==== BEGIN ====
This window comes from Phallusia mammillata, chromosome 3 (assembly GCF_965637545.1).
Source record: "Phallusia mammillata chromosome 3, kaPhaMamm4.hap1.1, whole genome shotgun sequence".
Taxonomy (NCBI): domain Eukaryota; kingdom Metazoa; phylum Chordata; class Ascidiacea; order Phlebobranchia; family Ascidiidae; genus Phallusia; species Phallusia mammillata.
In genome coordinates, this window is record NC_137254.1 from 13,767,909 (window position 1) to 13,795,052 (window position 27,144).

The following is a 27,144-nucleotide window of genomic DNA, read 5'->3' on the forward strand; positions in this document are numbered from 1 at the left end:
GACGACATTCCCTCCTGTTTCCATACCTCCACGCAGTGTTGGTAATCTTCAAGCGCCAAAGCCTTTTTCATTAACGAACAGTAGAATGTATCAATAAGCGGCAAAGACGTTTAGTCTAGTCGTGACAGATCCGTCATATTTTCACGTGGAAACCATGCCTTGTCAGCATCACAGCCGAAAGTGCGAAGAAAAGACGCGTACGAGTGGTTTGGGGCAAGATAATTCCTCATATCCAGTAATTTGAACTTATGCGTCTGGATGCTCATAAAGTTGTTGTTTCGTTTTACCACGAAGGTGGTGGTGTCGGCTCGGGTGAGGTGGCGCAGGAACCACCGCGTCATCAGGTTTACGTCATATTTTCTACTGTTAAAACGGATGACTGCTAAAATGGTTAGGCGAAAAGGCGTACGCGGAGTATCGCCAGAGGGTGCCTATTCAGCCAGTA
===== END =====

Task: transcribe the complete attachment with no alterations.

This window comes from Phallusia mammillata, chromosome 3 (assembly GCF_965637545.1).
Source record: "Phallusia mammillata chromosome 3, kaPhaMamm4.hap1.1, whole genome shotgun sequence".
Taxonomy (NCBI): domain Eukaryota; kingdom Metazoa; phylum Chordata; class Ascidiacea; order Phlebobranchia; family Ascidiidae; genus Phallusia; species Phallusia mammillata.
In genome coordinates, this window is record NC_137254.1 from 13,767,909 (window position 1) to 13,795,052 (window position 27,144).

The following is a 27,144-nucleotide window of genomic DNA, read 5'->3' on the forward strand; positions in this document are numbered from 1 at the left end:
GACGACATTCCCTCCTGTTTCCATACCTCCACGCAGTGTTGGTAATCTTCAAGCGCCAAAGCCTTTTTCATTAACGAACAGTAGAATGTATCAATAAGCGGCAAAGACGTTTAGTCTAGTCGTGACAGATCCGTCATATTTTCACGTGGAAACCATGCCTTGTCAGCATCACAGCCGAAAGTGCGAAGAAAAGACGCGTACGAGTGGTTTGGGGCAAGATAATTCCTCATATCCAGTAATTTGAACTTATGCGTCTGGATGCTCATAAAGTTGTTGTTTCGTTTTACCACGAAGGTGGTGGTGTCGGCTCGGGTGAGGTGGCGCAGGAACCACCGCGTCATCAGGTTTACGTCATATTTTCTACTGTTAAAACGGATGACTGCTAAAATGGTTAGGCGAAAAGGCGTACGCGGAGTATCGCCAGAGGGTGCCTATTCAGCCAGTA